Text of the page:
I found a free 60-foot slip here in the city on Lake Pontchartrain. There's faucet water out there and some other boaters who all seem very friendly and are just trying to rebuild their rigs after the storm.

I'll have to buy a generator ($500-700), and pick up a portable AC just to make the boat bearable here in NOLA. The plan is to shower at the gym each morning, keep my job working during the weekends, and spend the weeks scraping, sanding, sawing, hammering and all else to get the boat finished.

I admit the quality of life won't be the greatest, but even with fueling a generator and all my other expenses, I should be looking at monthly bills no more than $500/mo. Even after all other spending that should leave an extra $1000-1500 that I can use to buy one part at a time.

I've been working on the deck the past few weeks, and that will still be the first official project. However I will probably divert some time from that to mostly strip as much as possible from the interior and create a very basic but livable space in the aft cabin. Mainly just cleaning what's there and probably stringing up a hammock.

After that, finish the new deck forward, then I'll be building a head with lavatory and shower in the V-berth, and a master cabin (full-sized berth and storage) behind that. That's going to take a couple of months.

Then I'll seal off the front "suite" and live out of there while I rebuild the rear deck. I'm going to cut into the current deck and topside and raise it a bit. Then outfit the new main salon and galley. That will leave only the mid-section of the boat which will be all about final fit of the mechanicals.

Those are going to take the most money, but I'll be able to work on that while having a nice livable space by then. It's likely to be at least a year project. Hopefully I can increase my income a bit and keep the progress going.

At any rate, I'll plan to have a scraper or a brush or something in my hand for a lot of hours from now on.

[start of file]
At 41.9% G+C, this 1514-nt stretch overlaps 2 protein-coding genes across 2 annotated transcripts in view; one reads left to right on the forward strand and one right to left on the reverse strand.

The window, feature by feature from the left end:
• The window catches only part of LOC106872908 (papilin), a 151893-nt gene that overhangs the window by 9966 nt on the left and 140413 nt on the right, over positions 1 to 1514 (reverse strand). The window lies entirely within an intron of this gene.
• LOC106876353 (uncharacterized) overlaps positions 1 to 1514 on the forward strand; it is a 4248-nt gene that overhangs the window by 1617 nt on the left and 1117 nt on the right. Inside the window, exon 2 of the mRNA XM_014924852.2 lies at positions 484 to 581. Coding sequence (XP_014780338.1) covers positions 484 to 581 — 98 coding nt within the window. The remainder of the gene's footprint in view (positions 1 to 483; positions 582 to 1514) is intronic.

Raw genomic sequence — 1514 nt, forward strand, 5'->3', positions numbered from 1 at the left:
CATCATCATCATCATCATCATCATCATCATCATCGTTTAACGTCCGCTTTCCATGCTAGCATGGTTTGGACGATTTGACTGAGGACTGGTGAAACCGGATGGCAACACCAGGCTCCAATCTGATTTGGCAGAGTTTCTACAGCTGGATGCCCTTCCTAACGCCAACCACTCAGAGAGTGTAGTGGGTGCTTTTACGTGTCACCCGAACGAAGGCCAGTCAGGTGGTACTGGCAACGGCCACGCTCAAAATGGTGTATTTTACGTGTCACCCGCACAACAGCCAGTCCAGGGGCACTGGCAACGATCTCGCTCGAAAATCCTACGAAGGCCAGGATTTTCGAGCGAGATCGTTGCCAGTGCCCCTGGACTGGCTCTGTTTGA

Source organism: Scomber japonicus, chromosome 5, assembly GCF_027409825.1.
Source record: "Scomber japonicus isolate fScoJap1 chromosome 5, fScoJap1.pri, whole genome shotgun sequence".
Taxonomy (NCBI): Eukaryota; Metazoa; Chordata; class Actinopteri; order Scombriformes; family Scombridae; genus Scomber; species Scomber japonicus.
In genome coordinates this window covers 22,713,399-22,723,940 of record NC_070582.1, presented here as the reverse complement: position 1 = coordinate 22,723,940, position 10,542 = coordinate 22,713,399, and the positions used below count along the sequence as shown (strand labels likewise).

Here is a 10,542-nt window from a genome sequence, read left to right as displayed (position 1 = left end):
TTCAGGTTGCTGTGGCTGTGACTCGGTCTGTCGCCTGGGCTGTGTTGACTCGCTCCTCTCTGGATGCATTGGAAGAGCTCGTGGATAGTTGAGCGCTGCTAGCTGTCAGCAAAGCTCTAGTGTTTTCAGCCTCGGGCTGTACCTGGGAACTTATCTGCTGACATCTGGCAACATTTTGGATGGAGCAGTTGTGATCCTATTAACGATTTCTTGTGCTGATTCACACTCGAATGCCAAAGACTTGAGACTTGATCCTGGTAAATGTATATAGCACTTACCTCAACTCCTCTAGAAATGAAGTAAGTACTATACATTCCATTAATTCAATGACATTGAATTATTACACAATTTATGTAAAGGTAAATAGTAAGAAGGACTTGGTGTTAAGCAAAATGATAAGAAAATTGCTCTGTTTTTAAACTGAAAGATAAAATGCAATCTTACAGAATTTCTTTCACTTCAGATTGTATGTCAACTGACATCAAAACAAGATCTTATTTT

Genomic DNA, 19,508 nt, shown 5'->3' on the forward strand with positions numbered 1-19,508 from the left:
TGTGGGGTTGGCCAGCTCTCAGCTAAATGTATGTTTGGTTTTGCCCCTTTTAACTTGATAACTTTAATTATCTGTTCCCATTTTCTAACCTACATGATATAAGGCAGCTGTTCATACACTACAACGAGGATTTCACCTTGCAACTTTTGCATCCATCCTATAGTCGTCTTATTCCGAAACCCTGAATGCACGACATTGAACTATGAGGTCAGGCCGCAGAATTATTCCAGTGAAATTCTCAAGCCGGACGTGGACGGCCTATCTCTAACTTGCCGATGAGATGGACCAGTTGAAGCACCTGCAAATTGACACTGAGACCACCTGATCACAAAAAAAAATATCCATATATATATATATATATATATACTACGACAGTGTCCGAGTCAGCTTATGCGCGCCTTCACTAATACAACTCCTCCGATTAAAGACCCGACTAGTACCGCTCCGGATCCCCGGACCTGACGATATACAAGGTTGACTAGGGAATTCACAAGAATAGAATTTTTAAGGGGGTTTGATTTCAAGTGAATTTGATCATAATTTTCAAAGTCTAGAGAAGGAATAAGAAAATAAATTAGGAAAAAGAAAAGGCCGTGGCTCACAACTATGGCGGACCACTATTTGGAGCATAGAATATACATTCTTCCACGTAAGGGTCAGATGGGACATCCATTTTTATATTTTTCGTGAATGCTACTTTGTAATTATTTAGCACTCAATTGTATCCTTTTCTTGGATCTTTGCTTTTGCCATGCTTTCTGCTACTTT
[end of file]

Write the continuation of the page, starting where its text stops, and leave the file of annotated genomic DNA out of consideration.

Wish me luck! (and if you're in New Orleans fee free to lend some advice and come visit!)
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Old 14-06-2008, 15:52   #3
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Wish me luck! (and if you're in New Orleans fee free to lend some advice and come visit!)
Best of luck to you. It sounds like you are making the best move for right now.
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Old 14-06-2008, 20:36   #4
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Better to be poor, living on your boat than poor living in a crap apartment with dishonest roomies.

Good luck and all the best.
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Old 15-06-2008, 00:41   #5
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Thanks for the replies guys. Yeah I figure poor or not, I'll be making progress and I'll finally be on my boat!
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Old 15-06-2008, 06:46   #6
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Best of luck to you! The fact that you are moving forward shows you know it will work! Just keep moving forward towards the goal, even if it is a millimeter at at ime. One suggestion, keep at least one area cleaned up and usable to "get away" from the mess (sleeping are, galley area etc.). It really makes a difference when the rest is a mess. I learned that during a whole house renovation. There was one bedroom that was the "go to" place when the mess seemed overwelming! Good Luck, but it seems already that you won't need luck, just hard work!
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Old 15-06-2008, 07:45   #7
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Best of luck to you! The fact that you are moving forward shows you know it will work! Just keep moving forward towards the goal, even if it is a millimeter at at ime. One suggestion, keep at least one area cleaned up and usable to "get away" from the mess (sleeping are, galley area etc.). It really makes a difference when the rest is a mess. I learned that during a whole house renovation. There was one bedroom that was the "go to" place when the mess seemed overwelming! Good Luck, but it seems already that you won't need luck, just hard work!

This is good advice.

The way we did this was to use plastic film and masking tape to "seal off" the living area from the working area. This kept our stuff and our lives liveable even while there was a tremendous amount of sawdust in the working areas.